London Abused Women’s Centre hosts sold-out breakfast and auction
The 17th annual International Women’s Day Breakfast and Auction in support of the London Abused Women’s Centre attracted a sold-out crowd of more than 600 people Friday morning at the London Convention Centre.
“One of the main messages I wanted to send was a message of hope,” said Judy Miller Rose, the fundraiser’s keynote speaker. “For people who are isolated and maybe going through these things, or for family members and friends that are watching people go through this, just to offer hope.”
Rose is a domestic-abuse survivor. In 1983 – with the assistance of a young London police constable and her two young children in tow – she escaped horrific abuse inflicted by her ex-husband, who was charged with attempted murder. Years later, she learned the responding constable was Brent O’Shea, London’s former deputy chief.
“That day when I sat across from him, I had no oxygen coming across [my] vocal chords … I saved the subpoena that I was supposed to go to court, and I just handed [it to] him and said, ‘I’m here because of this.’ I couldn’t get any [words] to come out – it was just overwhelming. And every time I see Brent, that feeling comes back.”
Rose is now a published author and a counsellor with the London Abused Women’s Centre. She says society needs to recognize that abuse can happen to anyone at anytime.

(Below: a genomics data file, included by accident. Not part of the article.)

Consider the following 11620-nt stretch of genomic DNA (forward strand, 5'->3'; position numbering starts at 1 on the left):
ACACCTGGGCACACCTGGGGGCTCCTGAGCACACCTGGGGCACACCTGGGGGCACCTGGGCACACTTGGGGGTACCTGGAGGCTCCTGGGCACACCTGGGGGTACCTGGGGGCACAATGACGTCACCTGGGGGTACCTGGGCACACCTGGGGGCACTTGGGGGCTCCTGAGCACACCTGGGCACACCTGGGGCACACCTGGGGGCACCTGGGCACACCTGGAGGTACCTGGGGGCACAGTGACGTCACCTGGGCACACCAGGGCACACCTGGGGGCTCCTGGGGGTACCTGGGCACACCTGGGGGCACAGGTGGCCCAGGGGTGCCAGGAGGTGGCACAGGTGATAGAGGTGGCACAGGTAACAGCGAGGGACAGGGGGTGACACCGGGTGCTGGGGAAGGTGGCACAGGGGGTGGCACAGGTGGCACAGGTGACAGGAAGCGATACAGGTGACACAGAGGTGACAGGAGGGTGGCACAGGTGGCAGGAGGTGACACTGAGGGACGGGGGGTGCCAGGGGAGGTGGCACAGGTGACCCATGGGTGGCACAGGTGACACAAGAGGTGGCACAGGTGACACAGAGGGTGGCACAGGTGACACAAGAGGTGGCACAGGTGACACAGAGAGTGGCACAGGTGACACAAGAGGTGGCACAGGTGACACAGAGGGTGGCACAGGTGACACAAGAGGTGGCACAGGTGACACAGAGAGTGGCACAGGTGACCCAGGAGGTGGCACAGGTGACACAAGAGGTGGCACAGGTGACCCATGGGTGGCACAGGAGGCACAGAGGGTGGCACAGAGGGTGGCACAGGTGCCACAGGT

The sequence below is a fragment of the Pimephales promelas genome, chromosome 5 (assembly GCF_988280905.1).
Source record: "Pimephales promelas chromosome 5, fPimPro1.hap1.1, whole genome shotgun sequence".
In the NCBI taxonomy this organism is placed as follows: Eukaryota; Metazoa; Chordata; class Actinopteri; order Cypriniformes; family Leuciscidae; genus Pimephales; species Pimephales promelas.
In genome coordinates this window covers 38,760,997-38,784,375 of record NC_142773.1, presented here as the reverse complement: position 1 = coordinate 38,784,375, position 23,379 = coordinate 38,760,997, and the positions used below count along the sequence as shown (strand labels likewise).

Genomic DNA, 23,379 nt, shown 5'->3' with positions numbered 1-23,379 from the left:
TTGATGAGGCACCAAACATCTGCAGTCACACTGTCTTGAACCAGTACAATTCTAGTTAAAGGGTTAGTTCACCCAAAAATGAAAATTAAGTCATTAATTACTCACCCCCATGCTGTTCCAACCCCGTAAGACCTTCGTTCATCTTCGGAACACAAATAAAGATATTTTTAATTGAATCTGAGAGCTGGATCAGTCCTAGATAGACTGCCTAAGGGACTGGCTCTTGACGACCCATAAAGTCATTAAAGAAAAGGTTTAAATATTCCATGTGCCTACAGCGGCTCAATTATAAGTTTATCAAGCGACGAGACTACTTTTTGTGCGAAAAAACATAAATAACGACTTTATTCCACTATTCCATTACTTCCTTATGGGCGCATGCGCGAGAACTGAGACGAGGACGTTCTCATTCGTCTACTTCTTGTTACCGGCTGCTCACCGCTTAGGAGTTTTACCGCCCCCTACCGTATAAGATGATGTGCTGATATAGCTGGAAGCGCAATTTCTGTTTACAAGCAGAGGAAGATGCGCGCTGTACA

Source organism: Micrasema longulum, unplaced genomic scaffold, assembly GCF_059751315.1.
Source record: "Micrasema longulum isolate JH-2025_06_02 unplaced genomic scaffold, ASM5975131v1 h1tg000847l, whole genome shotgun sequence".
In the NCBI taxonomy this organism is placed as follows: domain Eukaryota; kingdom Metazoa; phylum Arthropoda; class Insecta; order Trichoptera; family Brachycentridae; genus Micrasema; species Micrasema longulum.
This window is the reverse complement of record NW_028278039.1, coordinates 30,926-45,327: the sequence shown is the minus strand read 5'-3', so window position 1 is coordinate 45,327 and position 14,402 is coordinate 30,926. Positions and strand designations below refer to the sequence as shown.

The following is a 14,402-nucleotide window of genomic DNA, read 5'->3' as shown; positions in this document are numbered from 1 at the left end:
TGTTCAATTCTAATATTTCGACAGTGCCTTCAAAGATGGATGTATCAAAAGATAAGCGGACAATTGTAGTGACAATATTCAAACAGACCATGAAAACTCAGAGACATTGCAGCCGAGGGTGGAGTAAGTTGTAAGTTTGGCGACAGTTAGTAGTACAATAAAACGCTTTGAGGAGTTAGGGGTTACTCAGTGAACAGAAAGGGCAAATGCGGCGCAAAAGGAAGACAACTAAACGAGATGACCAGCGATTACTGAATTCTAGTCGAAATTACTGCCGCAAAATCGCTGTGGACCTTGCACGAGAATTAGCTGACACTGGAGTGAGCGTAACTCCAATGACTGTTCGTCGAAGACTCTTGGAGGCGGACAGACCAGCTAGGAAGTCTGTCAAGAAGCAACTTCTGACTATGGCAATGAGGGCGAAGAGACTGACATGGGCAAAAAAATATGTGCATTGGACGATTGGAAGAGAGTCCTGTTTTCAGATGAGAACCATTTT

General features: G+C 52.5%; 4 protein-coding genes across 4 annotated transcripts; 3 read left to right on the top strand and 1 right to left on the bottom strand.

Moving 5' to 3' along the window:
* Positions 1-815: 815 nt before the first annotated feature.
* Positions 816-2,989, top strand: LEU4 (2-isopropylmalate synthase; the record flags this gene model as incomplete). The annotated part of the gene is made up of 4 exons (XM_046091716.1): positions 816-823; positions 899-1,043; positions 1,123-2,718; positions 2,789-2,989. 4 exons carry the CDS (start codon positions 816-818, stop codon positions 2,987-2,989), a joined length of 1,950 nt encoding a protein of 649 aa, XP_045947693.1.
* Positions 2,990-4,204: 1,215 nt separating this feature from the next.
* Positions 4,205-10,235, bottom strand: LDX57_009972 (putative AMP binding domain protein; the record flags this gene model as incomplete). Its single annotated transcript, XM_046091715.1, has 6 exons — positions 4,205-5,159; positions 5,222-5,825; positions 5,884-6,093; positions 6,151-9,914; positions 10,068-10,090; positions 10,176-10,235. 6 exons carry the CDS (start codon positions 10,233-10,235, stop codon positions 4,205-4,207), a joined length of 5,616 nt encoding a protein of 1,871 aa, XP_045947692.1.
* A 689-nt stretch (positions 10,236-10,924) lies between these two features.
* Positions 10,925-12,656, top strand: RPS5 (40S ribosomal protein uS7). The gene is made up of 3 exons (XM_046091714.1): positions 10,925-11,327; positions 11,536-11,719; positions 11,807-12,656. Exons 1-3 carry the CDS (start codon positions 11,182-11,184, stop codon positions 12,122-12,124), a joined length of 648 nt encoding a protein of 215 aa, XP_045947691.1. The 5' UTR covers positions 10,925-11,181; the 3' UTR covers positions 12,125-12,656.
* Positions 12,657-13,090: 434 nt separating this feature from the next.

“I think we need to break through the stigma of how these things happen, and that they only happen to some people, or some types of people,” she noted. “When we have a belief system and we’ve been raised that way – something comes along different, our brains don’t know what to do with that.”
London Abused Women’s Centre executive director Megan Walker said the event is vital to the organization because it helps provide services to women in need.
“We receive incredible support from the community of London and raise between $60,000 and $70,000 every year,” Walker said.
“All of that money goes right back into providing direct service. We’re one of a few counselling agencies in Ontario that guarantees women immediate access to service, so those funds are used to make sure that women never have to wait to be seen.”
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